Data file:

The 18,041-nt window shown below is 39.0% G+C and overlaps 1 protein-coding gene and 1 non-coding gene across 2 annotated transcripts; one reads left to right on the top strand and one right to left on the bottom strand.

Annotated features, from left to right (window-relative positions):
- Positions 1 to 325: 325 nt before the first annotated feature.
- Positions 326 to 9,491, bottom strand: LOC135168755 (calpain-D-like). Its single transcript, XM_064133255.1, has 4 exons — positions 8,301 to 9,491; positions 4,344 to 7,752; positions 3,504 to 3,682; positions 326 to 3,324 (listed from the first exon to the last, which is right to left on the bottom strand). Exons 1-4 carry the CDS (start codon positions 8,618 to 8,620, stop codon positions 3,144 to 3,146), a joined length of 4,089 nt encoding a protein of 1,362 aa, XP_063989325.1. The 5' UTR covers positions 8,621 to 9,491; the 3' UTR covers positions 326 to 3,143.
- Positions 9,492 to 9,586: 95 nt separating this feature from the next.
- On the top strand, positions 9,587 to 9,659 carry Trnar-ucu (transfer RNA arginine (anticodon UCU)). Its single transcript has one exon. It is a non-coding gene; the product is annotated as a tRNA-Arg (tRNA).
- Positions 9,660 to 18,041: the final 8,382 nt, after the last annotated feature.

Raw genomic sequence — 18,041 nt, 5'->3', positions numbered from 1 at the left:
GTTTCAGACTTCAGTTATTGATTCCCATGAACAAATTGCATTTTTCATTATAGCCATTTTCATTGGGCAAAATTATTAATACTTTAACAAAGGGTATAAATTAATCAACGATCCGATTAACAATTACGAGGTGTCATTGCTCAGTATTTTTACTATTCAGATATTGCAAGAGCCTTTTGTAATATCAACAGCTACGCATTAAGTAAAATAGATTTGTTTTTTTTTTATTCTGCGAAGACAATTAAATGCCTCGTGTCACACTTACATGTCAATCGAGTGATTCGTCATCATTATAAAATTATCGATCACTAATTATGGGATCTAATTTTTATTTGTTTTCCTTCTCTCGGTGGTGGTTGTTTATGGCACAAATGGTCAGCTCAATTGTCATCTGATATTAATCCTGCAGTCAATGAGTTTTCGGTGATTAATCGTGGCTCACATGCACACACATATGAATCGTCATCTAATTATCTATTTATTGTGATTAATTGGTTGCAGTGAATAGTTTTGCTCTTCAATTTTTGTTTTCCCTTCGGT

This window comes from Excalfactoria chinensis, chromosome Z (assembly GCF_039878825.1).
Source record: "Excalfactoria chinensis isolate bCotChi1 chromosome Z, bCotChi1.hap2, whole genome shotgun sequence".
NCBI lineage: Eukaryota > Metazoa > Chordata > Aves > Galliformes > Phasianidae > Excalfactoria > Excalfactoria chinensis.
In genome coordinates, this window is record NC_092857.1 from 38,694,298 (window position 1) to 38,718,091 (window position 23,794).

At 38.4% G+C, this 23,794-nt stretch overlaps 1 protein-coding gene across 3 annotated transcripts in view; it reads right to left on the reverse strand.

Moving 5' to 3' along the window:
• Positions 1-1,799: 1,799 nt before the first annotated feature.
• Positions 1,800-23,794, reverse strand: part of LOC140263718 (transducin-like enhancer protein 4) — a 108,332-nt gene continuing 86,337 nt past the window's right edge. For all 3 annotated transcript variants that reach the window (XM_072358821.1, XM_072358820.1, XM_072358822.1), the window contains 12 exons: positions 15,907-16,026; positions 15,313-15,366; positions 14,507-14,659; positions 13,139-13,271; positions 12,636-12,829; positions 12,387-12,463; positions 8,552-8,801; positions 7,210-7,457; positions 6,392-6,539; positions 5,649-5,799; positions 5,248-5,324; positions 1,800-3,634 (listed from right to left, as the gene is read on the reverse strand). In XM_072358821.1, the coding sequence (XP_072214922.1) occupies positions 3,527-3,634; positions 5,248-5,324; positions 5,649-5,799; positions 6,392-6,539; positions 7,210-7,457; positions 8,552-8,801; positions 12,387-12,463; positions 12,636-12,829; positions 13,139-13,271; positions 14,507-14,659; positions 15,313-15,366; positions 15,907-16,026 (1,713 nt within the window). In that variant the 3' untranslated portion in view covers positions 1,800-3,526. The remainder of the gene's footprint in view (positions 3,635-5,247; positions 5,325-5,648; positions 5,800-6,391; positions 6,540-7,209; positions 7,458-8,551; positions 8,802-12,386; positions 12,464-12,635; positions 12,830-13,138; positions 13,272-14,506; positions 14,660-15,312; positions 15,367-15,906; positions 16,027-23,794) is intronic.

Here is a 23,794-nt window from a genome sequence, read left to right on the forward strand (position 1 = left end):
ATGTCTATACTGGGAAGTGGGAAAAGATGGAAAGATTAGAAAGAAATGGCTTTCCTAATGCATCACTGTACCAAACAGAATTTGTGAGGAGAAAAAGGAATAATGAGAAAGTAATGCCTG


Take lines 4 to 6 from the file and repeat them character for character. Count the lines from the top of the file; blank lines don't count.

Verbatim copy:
- Positions 326 to 9,491, bottom strand: LOC135168755 (calpain-D-like). Its single transcript, XM_064133255.1, has 4 exons — positions 8,301 to 9,491; positions 4,344 to 7,752; positions 3,504 to 3,682; positions 326 to 3,324 (listed from the first exon to the last, which is right to left on the bottom strand). Exons 1-4 carry the CDS (start codon positions 8,618 to 8,620, stop codon positions 3,144 to 3,146), a joined length of 4,089 nt encoding a protein of 1,362 aa, XP_063989325.1. The 5' UTR covers positions 8,621 to 9,491; the 3' UTR covers positions 326 to 3,143.
- Positions 9,492 to 9,586: 95 nt separating this feature from the next.
- On the top strand, positions 9,587 to 9,659 carry Trnar-ucu (transfer RNA arginine (anticodon UCU)). Its single transcript has one exon. It is a non-coding gene; the product is annotated as a tRNA-Arg (tRNA).